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Recipe:

 

Crespelle alla Fiorentina

These Italian spinach and cheese stuffed pancakes make an excellent light lunch or supper dish and would work just as well as the first course of a more extensive menu (serving four). The pancakes are baked in the oven with a generous covering of béchamel (white sauce).

Ingredients (Serves 2-4)

  • For the pancake batter:

    • 85 g plain flour

    • 150 ml milk

    • 1 large egg

    • A pinch of salt
       

  • For the stuffing

    • 450 g fresh spinach
      (yielding 275 g cooked & squeezed of excess moisture)

    • 100 g Parmesan or Grana Padano cheese, finely grated

    • ½ medium onion, finely chopped and softened in a little butter.

    • Salt, pepper and nutmeg, to taste.
       

  • For the béchamel

    • 350 ml of milk

    • 25 g plain flour

    • 30 g butter

    • Salt, to taste

    • Just a little more grated cheese,
      if liked, to sprinkle over before baking


       

Directions

  1. Whisk together the batter ingredients until smooth. Add a little water to make up the volume to 285 ml (½ pint). Using a medium-sized frying pan over moderate heat, make four pancakes and set them aside. I lubricate a non-stick pan with a tiny bit of butter for each pancake. If you have a treasured carbon steel crêpe or omelette pan, use it.

  2. Wash the spinach if it is at all gritty, but shake off as much water as possible – a salad spinner is perfect for the job. Steam the spinach until it has just wilted (I usually do mine in a covered bowl in the microwave). Leave it to cool a little and then press as much liquid out of it as you can in a colander or sieve with the back of a spoon (or using your bare hands). Roughly chop the cooked spinach and put it into a mixing bowl.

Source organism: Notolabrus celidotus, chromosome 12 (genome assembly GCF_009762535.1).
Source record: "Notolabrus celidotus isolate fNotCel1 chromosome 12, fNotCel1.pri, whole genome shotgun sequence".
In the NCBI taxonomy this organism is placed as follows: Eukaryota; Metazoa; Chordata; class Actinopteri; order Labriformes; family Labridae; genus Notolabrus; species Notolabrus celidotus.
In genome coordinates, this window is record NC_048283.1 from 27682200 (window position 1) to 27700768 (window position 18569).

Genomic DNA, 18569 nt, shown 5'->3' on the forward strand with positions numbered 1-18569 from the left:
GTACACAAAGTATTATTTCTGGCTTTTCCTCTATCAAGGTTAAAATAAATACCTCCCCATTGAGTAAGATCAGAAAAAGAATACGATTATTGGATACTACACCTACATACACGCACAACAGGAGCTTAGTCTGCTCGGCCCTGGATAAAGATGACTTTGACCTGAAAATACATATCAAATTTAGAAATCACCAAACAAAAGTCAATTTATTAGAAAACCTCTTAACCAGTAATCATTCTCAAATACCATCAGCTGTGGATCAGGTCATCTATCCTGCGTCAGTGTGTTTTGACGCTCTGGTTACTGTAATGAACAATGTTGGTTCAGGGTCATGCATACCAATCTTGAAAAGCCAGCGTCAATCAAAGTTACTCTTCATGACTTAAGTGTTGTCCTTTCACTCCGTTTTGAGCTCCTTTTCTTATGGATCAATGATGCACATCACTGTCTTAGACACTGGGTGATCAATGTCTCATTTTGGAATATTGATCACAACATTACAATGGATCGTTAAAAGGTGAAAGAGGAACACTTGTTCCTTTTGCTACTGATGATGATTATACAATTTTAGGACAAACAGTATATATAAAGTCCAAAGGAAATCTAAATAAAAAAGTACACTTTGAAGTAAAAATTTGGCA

3. While the spinach is steaming, finely chop the onion and gently fry it in a little butter until it is softening but not brown. Add the cooked onion to the spinach.

  4. Grate the cheese and add that to the spinach too, along with some salt pepper and fresh nutmeg. Stir everything together and set aside.

  5. Make a fairly thin white sauce by combining the flour, butter and milk in a saucepan over moderate heat, using whatever technique you are comfortable with. I rarely bother making a roux, but just warm the milk until the butter has melted and then whisk in the flour before bringing everything to a simmer, stirring as I go. Add salt, to taste, and then cook the sauce for a few minutes at a bare simmer to slightly thicken the sauce and cook the flour.

  6. Use a little butter to generously grease a suitable ovenproof dish that will just hold the pancakes and sauce once they are assembled. Preheat the oven to 180-190°C.

  7. Divide the stuffing mixture between the pancakes and roll them up like cigars. Put about ¼ of the sauce in the bottom of the dish and then lay the rolled-up pancakes side by side. Add the rest of the sauce, making sure that the ends are covered, or they will dry out. You can prepare the pancakes to this point in advance if you want to, but cover them so the sauce doesn’t form a skin.

  8. Bake the pancakes until the sauce is beginning to bubble and brown (about 25-30 minutes). Take the dish out of the oven and let it stand for five minutes before serving.